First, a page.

Business Sale Agreement: What You Can Learn From A Cannabis Shop Lawsuit

By | Business Contracts, Business Lawyer | No Comments

A cannabis shop owner sold the business to Oregon weed retailer Nectar. The deal has gone to pot. See “Major Weed Retailer Nectar Hit With $4 Million Breach of Contract Lawsuit.” There are two important business sale agreement lessons to take from this dispute.

Related Article: 3 Early Warning Signs To Run Away From A Business Deal

  1. If you’re the seller, make sure you get paid enough up front that the deal is worthwhile even if it falls apart later. An agreement where you chase the bulk of the money often means you don’t get paid what you want. Or you’re working for free to keep the business afloat as part of damage control post-purchase.
  2. If you’re the buyer of a venture, be sure you’re ready to perform post-closing per the business sale agreement. In this instance, it appears both parties underestimated how long it would take for state government approval of the ownership transfer.

Related Article: How To Sell An Internet Business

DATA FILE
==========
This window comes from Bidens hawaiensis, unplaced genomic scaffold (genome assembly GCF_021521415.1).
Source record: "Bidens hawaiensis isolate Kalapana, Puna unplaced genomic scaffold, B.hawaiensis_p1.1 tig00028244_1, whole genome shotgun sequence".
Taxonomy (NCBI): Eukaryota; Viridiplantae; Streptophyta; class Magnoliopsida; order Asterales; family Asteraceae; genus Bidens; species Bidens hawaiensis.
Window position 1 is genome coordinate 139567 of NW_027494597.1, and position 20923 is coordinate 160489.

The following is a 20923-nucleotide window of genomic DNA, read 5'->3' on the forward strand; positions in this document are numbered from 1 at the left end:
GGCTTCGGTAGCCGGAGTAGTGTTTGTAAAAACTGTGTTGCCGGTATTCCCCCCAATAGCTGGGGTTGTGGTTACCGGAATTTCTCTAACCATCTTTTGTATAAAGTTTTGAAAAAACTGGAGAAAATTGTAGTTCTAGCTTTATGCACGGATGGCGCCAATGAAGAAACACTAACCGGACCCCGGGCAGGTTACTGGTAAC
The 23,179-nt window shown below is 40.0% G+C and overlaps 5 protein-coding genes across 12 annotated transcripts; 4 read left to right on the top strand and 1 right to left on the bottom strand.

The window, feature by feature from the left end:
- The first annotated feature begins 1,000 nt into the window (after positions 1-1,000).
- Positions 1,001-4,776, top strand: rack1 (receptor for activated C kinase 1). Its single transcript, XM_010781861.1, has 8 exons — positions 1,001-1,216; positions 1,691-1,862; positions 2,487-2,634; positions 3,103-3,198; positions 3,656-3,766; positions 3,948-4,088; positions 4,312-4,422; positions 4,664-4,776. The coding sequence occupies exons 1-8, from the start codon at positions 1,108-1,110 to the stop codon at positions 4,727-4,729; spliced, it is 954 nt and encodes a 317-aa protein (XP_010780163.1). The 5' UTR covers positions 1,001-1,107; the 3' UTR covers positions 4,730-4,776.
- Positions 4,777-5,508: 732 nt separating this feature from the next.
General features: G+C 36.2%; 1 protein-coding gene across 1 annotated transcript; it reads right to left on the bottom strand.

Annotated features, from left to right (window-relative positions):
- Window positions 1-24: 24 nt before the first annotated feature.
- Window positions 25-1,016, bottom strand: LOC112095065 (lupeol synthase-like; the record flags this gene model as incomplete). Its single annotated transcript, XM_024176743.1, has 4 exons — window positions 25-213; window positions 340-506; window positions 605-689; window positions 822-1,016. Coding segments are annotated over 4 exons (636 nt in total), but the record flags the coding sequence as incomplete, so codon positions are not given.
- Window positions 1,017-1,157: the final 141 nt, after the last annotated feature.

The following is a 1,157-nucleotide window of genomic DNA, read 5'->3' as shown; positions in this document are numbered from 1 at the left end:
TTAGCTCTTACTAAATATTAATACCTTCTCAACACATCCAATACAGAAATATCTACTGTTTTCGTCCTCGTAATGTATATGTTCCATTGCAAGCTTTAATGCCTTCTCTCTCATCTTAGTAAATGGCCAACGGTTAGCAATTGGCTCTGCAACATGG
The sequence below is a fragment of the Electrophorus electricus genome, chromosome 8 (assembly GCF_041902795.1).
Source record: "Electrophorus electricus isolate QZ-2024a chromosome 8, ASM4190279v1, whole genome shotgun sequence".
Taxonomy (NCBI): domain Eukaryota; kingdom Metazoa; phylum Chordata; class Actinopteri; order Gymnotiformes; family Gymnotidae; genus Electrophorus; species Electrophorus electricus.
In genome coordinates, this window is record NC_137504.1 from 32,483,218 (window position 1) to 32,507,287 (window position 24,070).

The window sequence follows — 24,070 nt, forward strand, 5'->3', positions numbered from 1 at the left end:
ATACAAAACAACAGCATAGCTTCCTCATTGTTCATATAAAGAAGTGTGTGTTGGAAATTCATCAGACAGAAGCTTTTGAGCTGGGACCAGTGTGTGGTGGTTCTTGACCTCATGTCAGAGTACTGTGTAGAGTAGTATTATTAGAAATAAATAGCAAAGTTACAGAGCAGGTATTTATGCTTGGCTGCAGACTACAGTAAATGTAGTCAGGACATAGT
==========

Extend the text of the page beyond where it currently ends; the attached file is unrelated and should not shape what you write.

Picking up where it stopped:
An experienced business contracts lawyer can help you reduce the risk of these and other pitfalls in your business sale agreement…whether you’re the buyer or the seller.

Reputation Management: How To Avoid Scandal Because Of Breach Of Contract

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Reputation Management: How To Avoid Scandal When There’s A Breach Of ContractA professionally prepared agreement is essential to reputation management. Because it can help you avoid a PR disaster when there’s a breach of contract.

How bad can it get?

As an example, look at the lawsuit by the National Rifle Association (NRA)* against its ad agency for breach of contract. Among other things, the NRA is seeking $40 million in compensatory damages plus punitive damages. The lawsuit and related news stories will do nothing to help either party protect its reputation.